Friday, August 27, 2010

Botched Hostage rescue causes HK to cancel flights to Laoag and Manila

Direct flights from Hong Kong to this Laog have been canceled
"indefinitely" beginning Thursday, a fallout from the bloody Aug. 23
hostage-taking at Luneta Park in Manila that left eight Hong Kong
tourists dead.

Ronal Estabillo, manager of Laoag International Airport, said he
received a letter this week from executives of Hong Kong Express
Flights notifying the airport of the cancellation of the airline's
direct flights to Laoag.

The Hong Kong airline flies in tourists twice a week. About 1,200 Hong
Kong tourists visit the city monthly for rest and recreation, said
Milagros Gonzales, provincial tourism officer.

Most of the tourists visit Fort Ilocandia to play in the casino there,
the tourism office said.

Estabillo said the airline's letter was silent on the reason for the
cancellation. But he said he was aware of a travel ban imposed by
Chinese authorities on Tuesday in the aftermath of the bungled rescue
attempt of the Chinese hostages.

Estabillo said the last Hong Kong flight to the city that was
scheduled to arrive at 5 p.m. on Thursday was expected to fly home the
remaining Chinese tourists who arrived here on Sunday.

Flights from Hong Kong take only 45 minutes to reach Laoag
International Airport.

Gonzales said she was also told that a scheduled flight from
Kaoshiung, Taiwan, to this city also faced cancellation. Around 200
Taiwanese tourists visit the city each month to play in the casino or
play golf.

Authorities here are unaware if Taiwan had issued any travel ban or
travel advisory as a result of the deadly Manila bus hijacking.

"We hope to bring back these tourists in the coming days when the
anguish over the tragedy has died down. ? [But] we were informed that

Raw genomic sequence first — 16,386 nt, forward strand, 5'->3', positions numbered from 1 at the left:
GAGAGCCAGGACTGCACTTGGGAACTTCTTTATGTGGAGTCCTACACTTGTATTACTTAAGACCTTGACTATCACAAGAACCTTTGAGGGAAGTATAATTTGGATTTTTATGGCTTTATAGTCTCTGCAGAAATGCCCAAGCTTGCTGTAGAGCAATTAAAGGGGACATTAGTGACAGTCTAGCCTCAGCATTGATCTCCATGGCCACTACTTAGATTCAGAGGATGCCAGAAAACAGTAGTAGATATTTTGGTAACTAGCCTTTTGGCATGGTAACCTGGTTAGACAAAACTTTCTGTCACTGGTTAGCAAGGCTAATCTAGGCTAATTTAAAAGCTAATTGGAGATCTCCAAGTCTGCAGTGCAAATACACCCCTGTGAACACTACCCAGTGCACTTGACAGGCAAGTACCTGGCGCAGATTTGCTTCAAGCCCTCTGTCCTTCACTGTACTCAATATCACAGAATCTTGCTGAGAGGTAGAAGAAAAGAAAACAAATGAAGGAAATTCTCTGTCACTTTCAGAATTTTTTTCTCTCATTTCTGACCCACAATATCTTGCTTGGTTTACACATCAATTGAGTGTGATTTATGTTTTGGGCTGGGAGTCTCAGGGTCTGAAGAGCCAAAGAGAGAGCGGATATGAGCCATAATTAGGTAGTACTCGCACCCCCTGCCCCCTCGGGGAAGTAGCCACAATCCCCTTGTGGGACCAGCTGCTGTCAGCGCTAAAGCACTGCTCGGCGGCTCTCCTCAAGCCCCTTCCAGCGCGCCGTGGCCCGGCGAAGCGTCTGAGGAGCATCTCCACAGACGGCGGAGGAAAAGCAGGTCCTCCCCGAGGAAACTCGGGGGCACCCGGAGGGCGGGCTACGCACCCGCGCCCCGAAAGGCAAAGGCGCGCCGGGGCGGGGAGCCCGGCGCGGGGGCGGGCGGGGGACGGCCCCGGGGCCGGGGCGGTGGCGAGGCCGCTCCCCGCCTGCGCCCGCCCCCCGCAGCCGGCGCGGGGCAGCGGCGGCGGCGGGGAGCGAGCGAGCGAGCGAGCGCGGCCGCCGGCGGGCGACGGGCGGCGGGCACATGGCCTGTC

all bookings in two major hotels in the city have been canceled since
Tuesday," Gonzales said.

More cancellations

In Manila, the country's tourism sector has started to feel the
effects of Monday's Luneta hostage-taking, with local airlines and
hotels reporting a wave of flight and booking cancellations just days
after the tragedy.

The country's flag carrier Philippine Airlines (PAL) said 558 people
from Hong Kong and other parts of China who were booked to travel to
the Philippines in the next 30 days have canceled their flights to
Manila and other tourist destinations in the country.

At the same time, Gokongwei-led Cebu Pacific reported rebooking and
cancellation requests from about 2 percent of the company's passengers
to Hong Kong.

PAL president Jaime J. Bautista said the company had been swamped by
calls from potential passengers cancelling flights to the country amid
security concerns following Monday's hostage crisis.

"About 90 groups of tourists have canceled flights to the Philippines
from Hong Kong and other parts of China," Bautista said. The groups
are the equivalent of about 558 tourists. Many of the PAL passengers
were headed to Kalibo, the gateway to the island paradise of Boracay.

"Hong Kong is a very important route for PAL," Bautista said. But he
said so far, only flights from China have been affected by the

"PAL is beginning to feel the initial impact of a Hong Kong government
advisory warning its residents to refrain from all travel to the
Philippines," he said.

Worst-case scenario

The worst-case scenario for the company, he said, will be the
reduction of flights to Hong Kong.

About 6 percent of PAL's revenues come from its operations to Hong
Kong. PAL flies to Hong Kong five times a day. The airline also flies
to Macau, Shanghai, Xiamen and Beijing.

For its part, budget carrier Cebu Pacific said several of its
passengers from Hong Kong had also asked to have their flights either
rebooked or canceled.

"As of Aug. 26, we have received rebooking and cancel requests from
less than 2 percent of the total number of passengers for the
airline's Hong Kong routes," the company said in a statement.

Meanwhile, the Philippine Travel Agencies Association (PTAA) said
eight hotels and seven resorts had reported requests for cancellations
by tourists from Hong Kong and other parts of China.

This amounts to about 300 rooms in popular tourist destinations like
Bohol, Palawan, Boracay, Cebu and Manila, the PTAA said.

Posted via email from Aviation Professionals dot Org

No comments:

Post a Comment